DER SPIEGEL: Sir David, did you have a treasure chest as a child?
DER SPIEGEL: You obviously haven’t stopped collecting things since your childhood.
Attenborough: Yes, collecting is a basic male instinct.
DER SPIEGEL: Why is that?
Attenborough: I don’t know. There are a few women who collect, but not really great ones. One or two I can think of collected 19th century porcelain in China. But by and large, collecting is a masculine thing. And it nearly always starts with the natural world. Darwin, the greatest biologist ever, he collected — and he was astounded to find that there were hundreds of different kinds of beetles in the United Kingdom. He wondered: What’s going on? It was that simple question, you see, which led to a lifetime of the most revelatory theory in the whole of biology.
DER SPIEGEL: So it’s more about the beauty of things, the aesthetics?
Attenborough: It’s about beauty, yes. And of course, occasionally, it’s about things that take you back.
DER SPIEGEL: During the war, your parents took in two Jewish girls from Germany for a couple of years.
Attenborough: More than a couple of years; they lived with us six or seven years. My father and my mother were both very active socially. They were very strongly pro-European, my mother in particular. She spoke very good German and French. One day, these two girls turned up aged 12 and 14. They were supposed to go onto New York, but then all passages were stopped. My mother came downstairs and simply said: “Helga and Irene are now our children. They’re your sisters. And you’ll have them until they can leave.” They stayed with us until the war was over.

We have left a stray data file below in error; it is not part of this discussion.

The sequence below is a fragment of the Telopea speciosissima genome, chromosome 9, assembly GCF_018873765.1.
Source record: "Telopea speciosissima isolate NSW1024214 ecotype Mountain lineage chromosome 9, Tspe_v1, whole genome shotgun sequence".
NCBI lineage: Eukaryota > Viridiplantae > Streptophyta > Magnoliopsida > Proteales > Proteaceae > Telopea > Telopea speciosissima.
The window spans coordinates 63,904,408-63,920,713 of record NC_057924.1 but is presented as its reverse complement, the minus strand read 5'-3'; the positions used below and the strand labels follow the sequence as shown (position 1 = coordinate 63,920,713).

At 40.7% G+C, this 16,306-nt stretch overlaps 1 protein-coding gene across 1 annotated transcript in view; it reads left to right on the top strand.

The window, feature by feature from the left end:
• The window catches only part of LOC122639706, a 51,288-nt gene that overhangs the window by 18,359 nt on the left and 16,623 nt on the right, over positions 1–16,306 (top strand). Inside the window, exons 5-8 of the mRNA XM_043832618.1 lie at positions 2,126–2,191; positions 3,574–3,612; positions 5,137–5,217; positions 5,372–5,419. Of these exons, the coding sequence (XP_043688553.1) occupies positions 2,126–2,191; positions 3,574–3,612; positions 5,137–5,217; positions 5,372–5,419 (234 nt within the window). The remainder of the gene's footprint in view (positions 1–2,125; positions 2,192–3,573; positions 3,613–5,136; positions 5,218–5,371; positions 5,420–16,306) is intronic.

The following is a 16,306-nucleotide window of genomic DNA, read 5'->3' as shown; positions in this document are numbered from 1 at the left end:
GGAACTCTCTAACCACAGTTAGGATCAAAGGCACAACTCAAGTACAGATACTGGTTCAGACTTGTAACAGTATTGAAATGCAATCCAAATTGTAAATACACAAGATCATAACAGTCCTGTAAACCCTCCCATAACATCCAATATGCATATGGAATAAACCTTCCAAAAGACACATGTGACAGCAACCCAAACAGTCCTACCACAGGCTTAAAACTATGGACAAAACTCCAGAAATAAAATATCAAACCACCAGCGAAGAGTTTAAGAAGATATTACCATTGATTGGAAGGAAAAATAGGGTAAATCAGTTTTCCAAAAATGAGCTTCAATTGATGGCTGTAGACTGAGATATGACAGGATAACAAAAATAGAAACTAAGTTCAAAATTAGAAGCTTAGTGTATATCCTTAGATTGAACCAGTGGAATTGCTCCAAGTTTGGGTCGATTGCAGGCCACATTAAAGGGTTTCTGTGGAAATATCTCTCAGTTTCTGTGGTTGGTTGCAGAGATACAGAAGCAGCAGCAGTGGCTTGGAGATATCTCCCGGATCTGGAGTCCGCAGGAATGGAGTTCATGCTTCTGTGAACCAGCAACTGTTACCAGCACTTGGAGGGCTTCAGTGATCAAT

DER SPIEGEL: All your life, you’ve pretty much been constantly pursuing things that are the stuff of young boys’ dreams, haven’t you?
Attenborough: Yes, absolutely, never-ending boy’s dreams. That’s fair. That’s about it, end of interview. You’ve got it.
DER SPIEGEL: Do you remember moments of sheer joy?
Attenborough: Diving on a coral reef with proper gear for the first time is just mind blowing. To hang there motionless is an extraordinary sensation. It’s unlike anything you’ve ever seen, full of maybe 50 to 100 different species of creatures of unbelievably beautiful colors. That’s a complete creation, a world that you’ve never seen before ever, and of exquisite beauty, fantastic colors. Amazing.
DER SPIEGEL: The admiration comes from your having shown people the wonders of our planet. Would you say that you delivered a realistic picture of wildlife and nature?
Attenborough: Realistic is a curious word. You can’t show the full range of truth; you can show one aspect of it or one or two aspects of it. I don’t think we misrepresent nature in a fundamentally dishonest way. We are guilty of making it seem more dramatic than it might be, but that’s part of our job. You’ve got the job of making this conversation sound interesting, which is difficult enough. It’s the same sort of thing. But I’ve never deliberately told a falsehood on film.
DER SPIEGEL: Have you learned something more generally about humankind?
Attenborough: The only things you really learn from are other primates, very obvious things. Approaching a big male gorilla, you have to show submission, and the way you show submission is very similar to the way in which you show submission to the queen. You keep your head down, you bow, you don’t talk loudly.